Robyn Hitchcock, I Often Dream of Trains in New York – I bought this when I saw Robyn live in Montclair. Recorded at Symphony Space in 2008, the show includes most of the songs from I Often Dream of Trains, probably my favorite of Robyn’s albums. Of course, I first heard it as part of a box set, so the experience was somewhat different, and I didn’t necessarily know at first where the album proper ended and the bonus tracks began. The set does include a few other songs from the same time period, as well as some stuff that was new at the time of recording. What it doesn’t include is “Furry Green Atom Bowl,” which was on the original album release. I’m sure there’s a reason for that, but whenever someone plays every song on a record but one, it tends to call attention to that one. When I saw They Might Be Giants at concerts showcasing Lincoln and Apollo 18, they omitted “I’ve Got a Match” and “Hall of Heads,” respectively. Also, the audio recording includes “America” and the video “I’m Falling.” The film is mostly just the concert, but with footage of Robyn being interviewed on a train in between some songs, and a little bit of film contemporary with the original album. Robyn says he didn’t originally conceive of Trains as an introspective acoustic record, but it turned out that way nonetheless. There are a lot of themes of loss and decay throughout, and a good amount of autumn imagery. They show up many times in his other work as well, but the prevalence of them here is noticeable. Robyn plays guitar and piano, the backing band is made up of Terry Edwards on vocals, horns, and keyboards and Tim Keegan on vocals and guitar, plus Gaida Hinnawi on vocals on two songs and Amir El Saffar on trumpet. “Sometimes I Wish I Was a Pretty Girl” isn’t played live, but on a cassette as Robyn comes onstage. “Uncorrected Personality Traits” is a fun performance, with Robyn, Terry, and Tim doing three-part harmony and hamming it up a bit. I noticed an Amazon review complaining that an album that’s considered introspective includes novelty songs, but I can’t say that bothers me. “Traits” and “Ye Sleeping Knights of Jesus,” probably the two most overtly comic numbers, were ones that drew me in when I was still new to Robyn’s music. I’m often drawn to funny lyrics and infectious melodies, but if I like an artist, I’ll also delve into their more…I don’t really want to say “serious,” as that’s a confusing term for me, but genuinely emotional work. Robyn certainly has both, sometimes in the same song. He introduces “That’s Fantastic, Mother Church” by saying that Catholicism is a form of insurance that was useful before therapy, which seems accurate.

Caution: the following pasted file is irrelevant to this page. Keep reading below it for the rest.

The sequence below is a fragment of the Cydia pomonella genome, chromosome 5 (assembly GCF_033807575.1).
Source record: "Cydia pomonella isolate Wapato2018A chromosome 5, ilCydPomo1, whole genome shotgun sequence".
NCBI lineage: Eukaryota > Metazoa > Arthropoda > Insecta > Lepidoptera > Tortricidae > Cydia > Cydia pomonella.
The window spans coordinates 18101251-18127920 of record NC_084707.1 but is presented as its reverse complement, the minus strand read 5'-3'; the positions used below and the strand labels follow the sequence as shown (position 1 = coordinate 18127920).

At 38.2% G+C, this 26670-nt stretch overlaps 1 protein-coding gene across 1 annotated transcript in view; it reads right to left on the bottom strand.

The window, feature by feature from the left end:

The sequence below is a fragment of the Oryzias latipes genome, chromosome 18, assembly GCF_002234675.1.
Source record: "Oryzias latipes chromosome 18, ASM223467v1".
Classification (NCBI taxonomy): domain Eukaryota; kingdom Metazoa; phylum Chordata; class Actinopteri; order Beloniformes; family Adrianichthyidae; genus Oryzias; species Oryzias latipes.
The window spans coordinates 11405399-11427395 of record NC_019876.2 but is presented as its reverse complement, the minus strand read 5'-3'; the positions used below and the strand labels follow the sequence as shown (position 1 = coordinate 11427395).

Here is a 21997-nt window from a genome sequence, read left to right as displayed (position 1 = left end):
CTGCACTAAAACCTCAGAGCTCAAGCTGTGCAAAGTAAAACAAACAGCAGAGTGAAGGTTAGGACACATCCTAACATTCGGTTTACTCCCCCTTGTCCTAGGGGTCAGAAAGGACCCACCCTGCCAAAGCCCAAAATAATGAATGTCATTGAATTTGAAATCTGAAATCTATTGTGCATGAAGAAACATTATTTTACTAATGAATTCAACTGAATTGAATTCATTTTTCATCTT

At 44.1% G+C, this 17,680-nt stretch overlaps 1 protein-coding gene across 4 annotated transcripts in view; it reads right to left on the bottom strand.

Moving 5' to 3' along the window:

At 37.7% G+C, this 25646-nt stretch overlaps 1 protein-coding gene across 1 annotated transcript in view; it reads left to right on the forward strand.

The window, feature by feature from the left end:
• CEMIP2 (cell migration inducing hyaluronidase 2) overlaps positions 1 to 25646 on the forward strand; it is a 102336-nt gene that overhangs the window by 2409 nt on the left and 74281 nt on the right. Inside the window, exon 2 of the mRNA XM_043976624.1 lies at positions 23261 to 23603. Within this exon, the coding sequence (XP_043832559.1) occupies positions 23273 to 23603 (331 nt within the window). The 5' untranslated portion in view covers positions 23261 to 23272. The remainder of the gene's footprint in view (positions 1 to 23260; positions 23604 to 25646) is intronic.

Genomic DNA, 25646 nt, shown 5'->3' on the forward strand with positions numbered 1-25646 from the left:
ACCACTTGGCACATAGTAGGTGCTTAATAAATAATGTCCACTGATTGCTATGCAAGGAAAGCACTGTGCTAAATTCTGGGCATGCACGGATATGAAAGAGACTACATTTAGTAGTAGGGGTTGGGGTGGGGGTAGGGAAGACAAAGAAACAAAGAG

At the same time I bought the record, I also purchased Robyn’s new book, Somewhere Apart: Selected Lyrics 1977-1997. As the description indicates, it’s a collection of song lyrics, some of them accompanied by his absurdly cartoonish illustrations. The foreword by Bill Flanagan mentions how lyrics don’t always work without the accompanying music, but they’re generally weird and poetic enough to stand on their own. I even noticed a few words I’d either missed or misheard before. It wasn’t until fairly recently that I realized the second verse of “Queen of Eyes” starts with “Mucky the Pig is out on a limb,” and now I can’t stop thinking of that line for whatever reason.
There’s something very English about the word “muck”; it probably wouldn’t work as well if it had been, say, “Filthy the Pig,” not that I really understand its significance anyway. One oddity I noticed is that the printed lyrics to “Balloon Man” are “And it rained like a slow divorce/And I wished I had eaten your course,” when that second line in the recorded song is “And I wish I could ride a horse,” which seems like even more of a non-sequitur. That’s one of several of his songs that are mostly totally absurd, but with a hint of sadness and loss sneaking in. Perhaps there are other such changes, but that’s the one that jumped out at me.